Society

A Touching Tale Of Leprosy In Kashmir

"We all have the same story here. After my family abandoned me, it was these people who adopted me and looked after me for all these years."

Photo of four men in the leper colony

A place to be accepted

Junaid Kathju

SRINAGAR — Nizamuddin Bajad, who claims to be 100 years old, was a young man when he arrived in a leper colony situated on the banks of Nigeen lake, far from the noise and crowd of Srinagar city.

Bajad, a resident of Chattaragul village in Ganderbal district, had lived all his life as a nomad, traveling across stretches of Jammu and Kashmir with his flock of sheep and goats. Then one day, he suddenly fell ill and was diagnosed with leprosy, also known as Hansen's disease.

"I was married and was living a happy life as a Bakarwal. But everything changed when I was diagnosed with this disease," Bajad said, while sitting with his old friends outside his apartment.

The hope of a leper colony in Srinagar

Leprosy is a chronic infectious disease and mainly affects the skin, peripheral nerves, mucosal surfaces of the upper respiratory tract and eyes. It can occur at all ages and is likely transmitted through droplets, from the nose and mouth, during close and frequent contact with untreated cases.

With no medication back then to treat the disease, Bajad's family left him on his own before he found his way to the leper colony in Srinagar.

"I had nowhere to go. My family left me at god's mercy. I was devastated. But after arriving here I got a new lease on life," he said.

Nothing short of a miracle.

In the 1980s, after the discovery of medicines labeled as multidrug therapy (MDT), leprosy became a treatable disease. The medicine was nothing short of a miracle for patients like Bajad, who till then were considered "untouchables" by society.

Living in the colony for the past 60 years, Bajad has not only been cured but also gotten married and started a new family.

"When I arrived in this colony, there were many like me, who too were abandoned by their families and were on their own. It gave me hope that I am not alone in this," he said. "I found a new life here and it is my home now."

The colony, which currently consists of around 71 leprosy patients, is the only rehabilitation center of its kind in the Valley. Built during the 19th century under the Kashmir Medical Mission by Britishers, the colony, which gives a serene feeling because of its green ambiance, consists of 62 quarters, a mosque, a double storied hospital and a graveyard.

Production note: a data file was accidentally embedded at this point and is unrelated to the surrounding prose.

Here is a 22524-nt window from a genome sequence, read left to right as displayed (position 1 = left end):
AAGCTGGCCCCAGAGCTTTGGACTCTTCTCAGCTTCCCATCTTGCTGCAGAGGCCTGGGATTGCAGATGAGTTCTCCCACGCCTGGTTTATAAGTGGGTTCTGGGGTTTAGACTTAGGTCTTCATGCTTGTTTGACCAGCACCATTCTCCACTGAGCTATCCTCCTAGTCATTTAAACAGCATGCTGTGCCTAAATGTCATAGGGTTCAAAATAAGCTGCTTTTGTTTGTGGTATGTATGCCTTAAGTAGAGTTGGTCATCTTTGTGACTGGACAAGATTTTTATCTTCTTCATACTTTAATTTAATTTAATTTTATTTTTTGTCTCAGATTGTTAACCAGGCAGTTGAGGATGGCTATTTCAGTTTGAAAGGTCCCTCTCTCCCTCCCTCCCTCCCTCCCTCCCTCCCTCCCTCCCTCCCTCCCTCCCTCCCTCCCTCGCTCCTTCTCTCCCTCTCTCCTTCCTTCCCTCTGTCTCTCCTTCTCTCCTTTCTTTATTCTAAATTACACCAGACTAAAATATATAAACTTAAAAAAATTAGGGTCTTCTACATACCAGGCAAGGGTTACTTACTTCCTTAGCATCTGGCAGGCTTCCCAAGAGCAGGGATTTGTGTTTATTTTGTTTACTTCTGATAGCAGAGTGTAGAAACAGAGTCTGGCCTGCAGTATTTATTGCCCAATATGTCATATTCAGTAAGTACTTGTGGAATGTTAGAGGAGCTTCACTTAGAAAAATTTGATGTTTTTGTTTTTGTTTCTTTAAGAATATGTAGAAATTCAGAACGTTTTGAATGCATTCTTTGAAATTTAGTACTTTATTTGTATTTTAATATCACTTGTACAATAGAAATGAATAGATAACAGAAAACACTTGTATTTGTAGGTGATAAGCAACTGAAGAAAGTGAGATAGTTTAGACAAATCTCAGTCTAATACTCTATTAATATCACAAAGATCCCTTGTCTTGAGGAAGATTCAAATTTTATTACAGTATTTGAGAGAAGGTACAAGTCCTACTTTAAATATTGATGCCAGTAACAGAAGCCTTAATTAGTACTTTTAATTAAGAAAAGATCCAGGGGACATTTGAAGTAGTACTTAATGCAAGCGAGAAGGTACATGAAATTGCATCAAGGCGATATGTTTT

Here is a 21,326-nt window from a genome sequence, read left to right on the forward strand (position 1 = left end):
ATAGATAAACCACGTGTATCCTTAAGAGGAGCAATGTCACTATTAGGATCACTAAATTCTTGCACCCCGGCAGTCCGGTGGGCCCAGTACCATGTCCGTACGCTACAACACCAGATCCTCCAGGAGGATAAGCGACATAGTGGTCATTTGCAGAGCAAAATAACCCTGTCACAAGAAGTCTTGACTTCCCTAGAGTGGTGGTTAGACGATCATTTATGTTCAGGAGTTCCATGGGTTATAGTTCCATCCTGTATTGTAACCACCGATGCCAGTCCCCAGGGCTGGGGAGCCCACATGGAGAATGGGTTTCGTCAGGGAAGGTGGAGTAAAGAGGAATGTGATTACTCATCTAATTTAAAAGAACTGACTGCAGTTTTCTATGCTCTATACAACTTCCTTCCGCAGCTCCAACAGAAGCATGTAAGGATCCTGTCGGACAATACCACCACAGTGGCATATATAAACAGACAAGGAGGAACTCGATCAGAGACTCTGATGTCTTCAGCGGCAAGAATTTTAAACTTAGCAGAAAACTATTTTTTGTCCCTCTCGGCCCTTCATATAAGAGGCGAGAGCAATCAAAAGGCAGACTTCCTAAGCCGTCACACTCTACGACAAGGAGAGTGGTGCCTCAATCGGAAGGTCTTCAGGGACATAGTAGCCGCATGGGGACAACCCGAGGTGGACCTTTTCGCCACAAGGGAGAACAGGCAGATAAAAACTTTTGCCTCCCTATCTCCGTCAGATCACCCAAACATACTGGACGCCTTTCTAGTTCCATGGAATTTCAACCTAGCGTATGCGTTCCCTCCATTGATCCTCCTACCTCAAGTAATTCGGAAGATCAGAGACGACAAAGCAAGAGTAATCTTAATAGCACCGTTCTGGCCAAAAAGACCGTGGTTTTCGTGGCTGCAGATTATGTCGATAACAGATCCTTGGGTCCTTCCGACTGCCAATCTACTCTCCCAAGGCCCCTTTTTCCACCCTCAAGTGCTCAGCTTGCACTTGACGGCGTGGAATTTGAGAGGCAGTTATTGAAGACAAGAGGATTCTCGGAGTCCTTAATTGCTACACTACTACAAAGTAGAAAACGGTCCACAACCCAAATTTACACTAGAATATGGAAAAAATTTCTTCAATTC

The colony is currently looked after by the Directorate of Health Services, Kashmir. The department provides food, medicine and clothes to the patients. They also receive a monthly allowance from the social welfare department.

Photo of houses and trees on the colony

The housing on the colony.

cdn.thewire.in

Married with children


Though the people, belonging to different places, were initially compelled to live a life in exile in the colony, over the years, their bonhomie, love and care for each other have made this place their permanent home.

Sharifuddin Sheikh, who is the spokesperson of the Leprosy Association that consists of the elderly people of the colony, said that after finding treatment for the disease, most of them who were abandoned by their families got married and started a new life here.

"Many of us, whose families have left them alone fearing that they too will catch the disease, later got married here after receiving proper medical treatment," Sheikh, who is blessed with two healthy children, said.

"It has been 35 years now since I have been living here. In 1994, I got married to a woman who, like me, had no one else in her life," he said. "I have two sons. One has done post-graduation and is working in a private company. Both my sons are healthy and are living a normal life."

I came here when I had no one in my life.

Sheikh's wife Zarifa is also content in the colony. "I came here when I had no one in my life. My life was full of hopelessness. But god gave me a good husband and caring children," Zarifa said.

Sheikh said they all live like a big family in the colony.

"Everybody knows each other here. It is like a big joint family. We look after many patients who are old and have no family. Besides, there is always a medical team on duty in the hospital, which looks after all of us," Sheikh said.